Crossroads The ACM Magazine for Students

Sign In

Association for Computing Machinery

Magazine: Letter from the editor
Next steps for XRDS

organic growth

Next steps for XRDS

organic growth

By ,

Full text also available in the ACM Digital Library as PDF | HTML | Digital Edition

Tags: Document types

back to top 

We received a lot of emails, tweets, and posts about the launch issue of XRDS, the first rebranded edition of this magazine with its new look and new editorial focus. It's been overwhelming and encouraging (see "Inbox," page 5 for some of the feedback). Thank you for the kind words and comments! We're already using what you liked and didn't like to reshape XRDS. You'll start to see changes incorporated into this issue and future ones. Like the volunteer team that runs it, XRDS is organic. We're learning and evolving. So keep reading and sending us comments; it's greatly appreciated.

Having now served as editor-in-chief for a year, I can say that running (and reinventing) a magazine is remarkably similar to debugging a large program. Adding to that complexity is the fact that it's a highly parallel process—a topic you'll read about in this issue. There are processes that deadlock on each other, periods of resource contention where the team is thrashing, and editors who "malloc" a lot of my memory and never free it. Sometimes, when we fix a "bug," new ones appear. It's a highly iterative process, and I'm glad we've got a staff of CS-minded people to help work through the challenges.

"Running a magazine is remarkably similar to debugging a large program. ... Sometimes, when we fix a 'bug,' new ones appear. It's a highly iterative process and I'm glad we've got a staff of CS-minded people to help work through the challenges."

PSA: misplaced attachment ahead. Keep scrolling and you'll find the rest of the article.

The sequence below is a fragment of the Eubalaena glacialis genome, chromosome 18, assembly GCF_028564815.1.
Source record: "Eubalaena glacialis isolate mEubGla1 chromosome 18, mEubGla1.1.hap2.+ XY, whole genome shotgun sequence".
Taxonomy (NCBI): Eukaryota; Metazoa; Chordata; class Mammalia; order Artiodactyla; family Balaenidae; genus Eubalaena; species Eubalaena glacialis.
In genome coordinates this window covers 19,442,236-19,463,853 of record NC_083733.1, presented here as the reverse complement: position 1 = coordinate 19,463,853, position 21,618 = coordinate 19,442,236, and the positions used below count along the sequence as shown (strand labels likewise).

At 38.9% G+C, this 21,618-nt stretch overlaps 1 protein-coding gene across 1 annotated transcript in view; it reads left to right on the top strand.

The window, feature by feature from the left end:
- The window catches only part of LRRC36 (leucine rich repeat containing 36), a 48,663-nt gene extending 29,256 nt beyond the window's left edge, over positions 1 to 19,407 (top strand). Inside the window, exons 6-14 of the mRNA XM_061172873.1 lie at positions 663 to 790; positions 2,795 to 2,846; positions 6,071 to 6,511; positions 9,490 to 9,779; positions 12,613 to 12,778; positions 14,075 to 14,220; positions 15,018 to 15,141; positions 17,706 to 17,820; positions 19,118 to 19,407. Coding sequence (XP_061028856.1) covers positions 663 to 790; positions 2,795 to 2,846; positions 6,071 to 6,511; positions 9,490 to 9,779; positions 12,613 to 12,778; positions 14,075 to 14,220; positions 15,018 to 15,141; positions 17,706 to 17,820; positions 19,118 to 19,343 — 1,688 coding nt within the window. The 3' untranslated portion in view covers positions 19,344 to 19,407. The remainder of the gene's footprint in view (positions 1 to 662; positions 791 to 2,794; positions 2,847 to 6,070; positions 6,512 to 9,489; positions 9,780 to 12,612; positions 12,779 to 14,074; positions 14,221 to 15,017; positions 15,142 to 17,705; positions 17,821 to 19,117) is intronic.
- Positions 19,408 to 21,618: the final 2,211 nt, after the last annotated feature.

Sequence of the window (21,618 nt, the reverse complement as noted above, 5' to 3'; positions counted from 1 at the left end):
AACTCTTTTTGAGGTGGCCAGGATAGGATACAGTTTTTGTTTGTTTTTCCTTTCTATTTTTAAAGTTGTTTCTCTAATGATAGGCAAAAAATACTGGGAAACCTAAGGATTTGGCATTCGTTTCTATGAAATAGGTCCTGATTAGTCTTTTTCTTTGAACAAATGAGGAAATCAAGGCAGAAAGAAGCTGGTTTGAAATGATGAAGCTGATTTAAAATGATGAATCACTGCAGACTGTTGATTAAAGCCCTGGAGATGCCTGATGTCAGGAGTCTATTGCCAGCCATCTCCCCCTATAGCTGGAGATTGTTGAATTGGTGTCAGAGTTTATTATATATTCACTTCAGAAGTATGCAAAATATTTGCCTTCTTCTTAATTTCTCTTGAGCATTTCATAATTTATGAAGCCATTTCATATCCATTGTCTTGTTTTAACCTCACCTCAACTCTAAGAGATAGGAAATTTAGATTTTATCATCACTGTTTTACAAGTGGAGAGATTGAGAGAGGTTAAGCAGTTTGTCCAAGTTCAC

Overall, I hope you'll agree that each subsequent release of XRDS gets a little better. And we've still got some exciting things in the pipeline.

back to top  ACM Student Membership

Some of you might have received a complimentary copy or two of this magazine and may not be members of the ACM at all. To keep receiving XRDS, you'll need to start or make sure you maintain your ACM student membership (it's as little as $19 a year). Thus, we encourage you to check your membership status and make sure your mailing address is correct.

XRDS is just a small component of a much larger package... there are scores of other benefits that come with your ACM student membership, including big discounts on conference registrations, hundreds of free software downloads, 500 online books, and 3,200 digital courses. In this issue's "Benefit" column, we tell you more about MentorNet (page 7), another of the many perks.

To join up or read more, visit: http://www.acm.org/membership/student.

back to top  Hitting Our Stride

Having wrapped up our second XRDS issue (the one that's in your hands or on your screen right now), we're finally hitting our stride. So what's next?